the Spanish Steps in our young, fit bodies (which my then 54-year-old parents completed, I should add) after a two-hour plane ride from France to Italy.
The night of the “bad decision” in Paris, before the wild clubbing went down, my parents, Becca and I had been at dinner. We were all discussing
my future, as well as Becca’s, over some nice French cuisine. Again, I can’t tell you what “degrading” comment my mother made that set off my raging hormones once more, and out I was in my little black dress and five-inch heels. I ran onto the dark, unfamiliar street of Paris, pushing aside the restaurant’s greeter, who gestured to me and exclaimed, “Mademoiselle?” (or something along those lines), to which I tearfully
replied with a dismissive “No!” Then off Becca went chasing after me for the millionth time on the streets of Europe. I remember her calming me down near some random alleyway until we decided to walk back to the restaurant after some creepy French guy took notice of us. That night we were getting drunk.
I made up with my mom, said goodnight, and then the mischief began. Our friends (Rachelle
and Tyler) we met happened to be our next-door neighbors in the hotel. They invited us over their room for drinks and a night out in the city of Paris—who could refuse? The funny part was my parents heard our drunken
voices on the way to the elevator, and as the doors shut, my dad said “Jessie?” and that was it. See ya!
To sum things up, we apparently went in more than three bars, danced on a table, got gypped at a club admission, became separated for half an hour when Becca went for “a quick walk” off with Tyler down what I like to refer to as an alley (don’t worry,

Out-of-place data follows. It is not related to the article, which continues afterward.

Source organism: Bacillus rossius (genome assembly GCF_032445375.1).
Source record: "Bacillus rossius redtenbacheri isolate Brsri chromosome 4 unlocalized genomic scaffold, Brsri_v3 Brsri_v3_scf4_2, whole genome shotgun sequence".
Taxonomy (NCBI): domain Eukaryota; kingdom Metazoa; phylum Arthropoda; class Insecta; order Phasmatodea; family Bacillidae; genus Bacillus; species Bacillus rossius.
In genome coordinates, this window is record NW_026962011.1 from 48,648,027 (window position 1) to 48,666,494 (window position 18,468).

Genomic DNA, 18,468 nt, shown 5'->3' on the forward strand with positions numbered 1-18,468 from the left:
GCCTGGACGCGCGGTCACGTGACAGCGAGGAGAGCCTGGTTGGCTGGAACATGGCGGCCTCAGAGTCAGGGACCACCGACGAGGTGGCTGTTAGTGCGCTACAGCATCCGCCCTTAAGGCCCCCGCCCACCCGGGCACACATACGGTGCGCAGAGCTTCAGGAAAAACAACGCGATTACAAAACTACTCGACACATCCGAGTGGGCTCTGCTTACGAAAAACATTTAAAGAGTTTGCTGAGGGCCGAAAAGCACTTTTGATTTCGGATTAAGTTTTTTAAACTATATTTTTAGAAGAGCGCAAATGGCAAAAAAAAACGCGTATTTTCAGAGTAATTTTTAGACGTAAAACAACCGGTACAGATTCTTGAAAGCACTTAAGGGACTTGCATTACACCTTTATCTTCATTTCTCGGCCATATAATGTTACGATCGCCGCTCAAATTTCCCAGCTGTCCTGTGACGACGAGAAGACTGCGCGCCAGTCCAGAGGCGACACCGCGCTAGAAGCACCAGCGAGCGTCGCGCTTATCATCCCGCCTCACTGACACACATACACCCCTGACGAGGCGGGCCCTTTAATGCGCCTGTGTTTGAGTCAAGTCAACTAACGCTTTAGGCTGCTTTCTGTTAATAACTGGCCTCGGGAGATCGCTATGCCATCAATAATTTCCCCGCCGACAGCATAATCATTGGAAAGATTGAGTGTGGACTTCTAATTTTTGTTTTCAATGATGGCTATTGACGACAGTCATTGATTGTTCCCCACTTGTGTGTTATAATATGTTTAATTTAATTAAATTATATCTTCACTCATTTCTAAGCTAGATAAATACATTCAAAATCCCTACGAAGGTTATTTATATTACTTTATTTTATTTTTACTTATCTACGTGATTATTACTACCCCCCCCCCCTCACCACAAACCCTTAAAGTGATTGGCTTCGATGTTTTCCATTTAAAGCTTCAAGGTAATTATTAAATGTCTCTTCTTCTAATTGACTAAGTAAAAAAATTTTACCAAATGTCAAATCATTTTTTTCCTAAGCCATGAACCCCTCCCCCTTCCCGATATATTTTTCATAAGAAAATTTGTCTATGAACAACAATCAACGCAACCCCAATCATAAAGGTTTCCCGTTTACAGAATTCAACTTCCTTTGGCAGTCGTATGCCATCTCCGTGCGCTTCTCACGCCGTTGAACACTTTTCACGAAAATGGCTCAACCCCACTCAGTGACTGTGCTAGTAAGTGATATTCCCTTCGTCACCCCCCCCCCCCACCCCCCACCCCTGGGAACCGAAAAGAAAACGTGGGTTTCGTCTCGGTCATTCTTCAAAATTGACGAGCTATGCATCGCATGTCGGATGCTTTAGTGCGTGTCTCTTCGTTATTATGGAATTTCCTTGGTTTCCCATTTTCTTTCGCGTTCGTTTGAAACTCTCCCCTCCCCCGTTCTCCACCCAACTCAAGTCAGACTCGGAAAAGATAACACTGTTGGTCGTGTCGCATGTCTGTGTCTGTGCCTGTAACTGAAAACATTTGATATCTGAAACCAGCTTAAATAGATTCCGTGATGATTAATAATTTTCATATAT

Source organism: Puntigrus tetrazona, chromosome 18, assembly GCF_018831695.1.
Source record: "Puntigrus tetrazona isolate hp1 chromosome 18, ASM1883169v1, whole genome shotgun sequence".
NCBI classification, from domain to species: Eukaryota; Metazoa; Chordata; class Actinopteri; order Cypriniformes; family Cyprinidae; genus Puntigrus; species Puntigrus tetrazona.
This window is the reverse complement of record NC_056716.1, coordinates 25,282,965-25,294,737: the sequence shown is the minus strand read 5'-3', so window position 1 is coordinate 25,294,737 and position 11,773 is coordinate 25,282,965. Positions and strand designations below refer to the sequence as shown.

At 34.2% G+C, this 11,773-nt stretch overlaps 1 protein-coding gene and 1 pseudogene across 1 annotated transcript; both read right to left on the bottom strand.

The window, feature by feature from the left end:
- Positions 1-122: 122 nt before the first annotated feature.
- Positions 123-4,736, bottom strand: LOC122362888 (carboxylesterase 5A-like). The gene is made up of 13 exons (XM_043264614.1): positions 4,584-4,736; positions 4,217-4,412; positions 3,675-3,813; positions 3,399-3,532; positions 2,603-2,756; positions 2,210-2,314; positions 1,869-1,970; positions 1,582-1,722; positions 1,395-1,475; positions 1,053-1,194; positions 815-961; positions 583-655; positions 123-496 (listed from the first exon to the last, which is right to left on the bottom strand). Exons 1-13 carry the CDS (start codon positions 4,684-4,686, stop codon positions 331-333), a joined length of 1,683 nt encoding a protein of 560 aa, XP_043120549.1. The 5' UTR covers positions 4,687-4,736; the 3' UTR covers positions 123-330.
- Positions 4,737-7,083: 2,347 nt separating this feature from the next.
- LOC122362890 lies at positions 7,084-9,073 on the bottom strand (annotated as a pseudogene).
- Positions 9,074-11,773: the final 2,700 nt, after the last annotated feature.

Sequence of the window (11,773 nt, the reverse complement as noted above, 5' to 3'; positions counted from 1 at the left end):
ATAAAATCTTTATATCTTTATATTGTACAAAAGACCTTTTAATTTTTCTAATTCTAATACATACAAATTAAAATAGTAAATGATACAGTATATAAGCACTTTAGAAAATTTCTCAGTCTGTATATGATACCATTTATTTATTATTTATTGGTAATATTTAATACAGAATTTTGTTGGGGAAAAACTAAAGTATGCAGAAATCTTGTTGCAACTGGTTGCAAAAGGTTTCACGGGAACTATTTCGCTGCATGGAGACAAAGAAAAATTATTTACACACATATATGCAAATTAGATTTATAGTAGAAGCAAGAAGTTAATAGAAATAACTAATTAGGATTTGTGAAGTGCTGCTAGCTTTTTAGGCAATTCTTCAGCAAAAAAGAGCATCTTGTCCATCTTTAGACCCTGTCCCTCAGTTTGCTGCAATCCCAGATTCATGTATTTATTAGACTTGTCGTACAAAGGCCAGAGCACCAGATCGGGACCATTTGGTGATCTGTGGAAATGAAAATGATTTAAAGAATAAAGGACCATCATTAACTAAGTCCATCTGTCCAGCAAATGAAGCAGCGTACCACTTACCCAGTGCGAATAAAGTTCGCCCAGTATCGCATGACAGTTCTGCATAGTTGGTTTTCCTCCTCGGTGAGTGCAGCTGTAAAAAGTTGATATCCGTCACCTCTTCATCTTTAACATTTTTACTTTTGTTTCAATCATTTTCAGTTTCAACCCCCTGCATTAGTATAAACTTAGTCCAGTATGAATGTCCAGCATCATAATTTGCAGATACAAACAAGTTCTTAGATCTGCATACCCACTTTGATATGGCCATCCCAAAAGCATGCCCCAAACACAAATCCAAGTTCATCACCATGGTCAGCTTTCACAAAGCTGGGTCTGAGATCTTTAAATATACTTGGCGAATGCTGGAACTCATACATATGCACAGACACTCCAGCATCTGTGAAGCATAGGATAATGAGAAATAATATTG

they didn’t do anything), and Rachelle pissed on a car. Oh, and we met another kid along the way who hitched a ride with us back to the hotel. Did I mention we walked to the clubs?
The best part was, the next morning I heard my mother’s morning wake-up knock on our hotel door from our neighbor’s bedroom (which we passed out in because I stupidly broke the hotel card key into the slot for the second time—the concierge must have hated us). Usually, Becca would be the one to answer as I snored away, but I was quick to defensively say “Hi Mom!” She obviously knew something was up.
So we confessed to my parents, got the lecture, and Becca puked in a barf bag on the plane to Italy while I had the worst hangover of my life, to this day. Oh, and when we arrived to Rome later that evening, we missed the lovely “Dinner with the Tenors” as we were snoring away our hangovers.
Of course, the next day we had to listen to Tyler and Rachelle’s grandma the whole two-hour wait into the Vatican as she went on about cheese, whipping random unwrapped pieces of cheddar out of her giant yellow tote bag offering
it to all of us. The clearest thing I can remember about that cute little old lady was her response to our recollection of getting hit on at the bars as “I’ll whack him with my umbrella!” in her little German accent.
I don’t know if it was our ignorance to danger
or our endless drive for fun that led us down the mysterious streets of Europe, in and out of bars and beyond diverse crowds of people. Fortunately, our trip had a happier ending than “Taken.” I cringe at our oblivious choices, but I would do it all again.